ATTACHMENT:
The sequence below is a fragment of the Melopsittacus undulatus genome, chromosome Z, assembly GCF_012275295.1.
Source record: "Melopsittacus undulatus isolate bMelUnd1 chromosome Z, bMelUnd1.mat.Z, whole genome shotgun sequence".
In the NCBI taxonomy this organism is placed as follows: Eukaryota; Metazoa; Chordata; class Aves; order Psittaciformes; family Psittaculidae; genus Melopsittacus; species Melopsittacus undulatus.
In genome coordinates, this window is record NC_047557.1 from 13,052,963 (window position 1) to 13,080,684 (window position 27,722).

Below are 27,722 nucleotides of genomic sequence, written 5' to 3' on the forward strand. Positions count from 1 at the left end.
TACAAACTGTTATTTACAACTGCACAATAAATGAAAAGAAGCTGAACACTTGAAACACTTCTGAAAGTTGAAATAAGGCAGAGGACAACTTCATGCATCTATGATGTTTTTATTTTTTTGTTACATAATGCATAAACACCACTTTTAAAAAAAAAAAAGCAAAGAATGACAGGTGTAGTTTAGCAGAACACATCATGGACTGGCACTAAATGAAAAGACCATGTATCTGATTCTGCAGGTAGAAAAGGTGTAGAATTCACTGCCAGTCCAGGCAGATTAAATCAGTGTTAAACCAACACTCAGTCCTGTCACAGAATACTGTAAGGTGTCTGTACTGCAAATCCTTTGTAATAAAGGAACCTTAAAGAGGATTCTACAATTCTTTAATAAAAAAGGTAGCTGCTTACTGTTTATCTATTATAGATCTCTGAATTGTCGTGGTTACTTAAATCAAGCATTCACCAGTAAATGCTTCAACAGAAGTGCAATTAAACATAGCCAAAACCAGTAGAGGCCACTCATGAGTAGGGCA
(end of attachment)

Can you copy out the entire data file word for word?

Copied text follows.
The sequence below is a fragment of the Melopsittacus undulatus genome, chromosome Z, assembly GCF_012275295.1.
Source record: "Melopsittacus undulatus isolate bMelUnd1 chromosome Z, bMelUnd1.mat.Z, whole genome shotgun sequence".
In the NCBI taxonomy this organism is placed as follows: Eukaryota; Metazoa; Chordata; class Aves; order Psittaciformes; family Psittaculidae; genus Melopsittacus; species Melopsittacus undulatus.
In genome coordinates, this window is record NC_047557.1 from 13,052,963 (window position 1) to 13,080,684 (window position 27,722).

Below are 27,722 nucleotides of genomic sequence, written 5' to 3' on the forward strand. Positions count from 1 at the left end.
TACAAACTGTTATTTACAACTGCACAATAAATGAAAAGAAGCTGAACACTTGAAACACTTCTGAAAGTTGAAATAAGGCAGAGGACAACTTCATGCATCTATGATGTTTTTATTTTTTTGTTACATAATGCATAAACACCACTTTTAAAAAAAAAAAAGCAAAGAATGACAGGTGTAGTTTAGCAGAACACATCATGGACTGGCACTAAATGAAAAGACCATGTATCTGATTCTGCAGGTAGAAAAGGTGTAGAATTCACTGCCAGTCCAGGCAGATTAAATCAGTGTTAAACCAACACTCAGTCCTGTCACAGAATACTGTAAGGTGTCTGTACTGCAAATCCTTTGTAATAAAGGAACCTTAAAGAGGATTCTACAATTCTTTAATAAAAAAGGTAGCTGCTTACTGTTTATCTATTATAGATCTCTGAATTGTCGTGGTTACTTAAATCAAGCATTCACCAGTAAATGCTTCAACAGAAGTGCAATTAAACATAGCCAAAACCAGTAGAGGCCACTCATGAGTAGGGCA